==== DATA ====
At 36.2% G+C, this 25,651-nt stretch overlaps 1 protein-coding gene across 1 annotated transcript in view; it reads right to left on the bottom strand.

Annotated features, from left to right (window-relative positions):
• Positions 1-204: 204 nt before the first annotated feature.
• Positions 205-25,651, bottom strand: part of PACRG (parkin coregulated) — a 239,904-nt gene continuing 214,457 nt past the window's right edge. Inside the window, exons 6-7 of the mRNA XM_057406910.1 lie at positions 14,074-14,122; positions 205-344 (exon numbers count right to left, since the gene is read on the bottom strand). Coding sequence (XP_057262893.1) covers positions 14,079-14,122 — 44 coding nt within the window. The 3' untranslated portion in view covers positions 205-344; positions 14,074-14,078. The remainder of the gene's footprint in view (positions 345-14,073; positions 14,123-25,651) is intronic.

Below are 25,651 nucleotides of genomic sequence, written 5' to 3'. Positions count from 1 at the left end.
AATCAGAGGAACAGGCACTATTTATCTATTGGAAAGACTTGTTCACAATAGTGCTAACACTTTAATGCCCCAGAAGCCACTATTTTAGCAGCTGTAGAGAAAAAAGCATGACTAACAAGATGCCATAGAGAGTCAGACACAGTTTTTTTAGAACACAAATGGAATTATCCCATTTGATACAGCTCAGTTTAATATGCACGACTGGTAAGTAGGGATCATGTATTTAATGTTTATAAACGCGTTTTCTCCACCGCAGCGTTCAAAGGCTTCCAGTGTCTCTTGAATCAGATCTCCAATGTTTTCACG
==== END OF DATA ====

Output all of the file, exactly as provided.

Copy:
At 36.2% G+C, this 25,651-nt stretch overlaps 1 protein-coding gene across 1 annotated transcript in view; it reads right to left on the bottom strand.

Annotated features, from left to right (window-relative positions):
• Positions 1-204: 204 nt before the first annotated feature.
• Positions 205-25,651, bottom strand: part of PACRG (parkin coregulated) — a 239,904-nt gene continuing 214,457 nt past the window's right edge. Inside the window, exons 6-7 of the mRNA XM_057406910.1 lie at positions 14,074-14,122; positions 205-344 (exon numbers count right to left, since the gene is read on the bottom strand). Coding sequence (XP_057262893.1) covers positions 14,079-14,122 — 44 coding nt within the window. The 3' untranslated portion in view covers positions 205-344; positions 14,074-14,078. The remainder of the gene's footprint in view (positions 345-14,073; positions 14,123-25,651) is intronic.

Below are 25,651 nucleotides of genomic sequence, written 5' to 3'. Positions count from 1 at the left end.
AATCAGAGGAACAGGCACTATTTATCTATTGGAAAGACTTGTTCACAATAGTGCTAACACTTTAATGCCCCAGAAGCCACTATTTTAGCAGCTGTAGAGAAAAAAGCATGACTAACAAGATGCCATAGAGAGTCAGACACAGTTTTTTTAGAACACAAATGGAATTATCCCATTTGATACAGCTCAGTTTAATATGCACGACTGGTAAGTAGGGATCATGTATTTAATGTTTATAAACGCGTTTTCTCCACCGCAGCGTTCAAAGGCTTCCAGTGTCTCTTGAATCAGATCTCCAATGTTTTCACG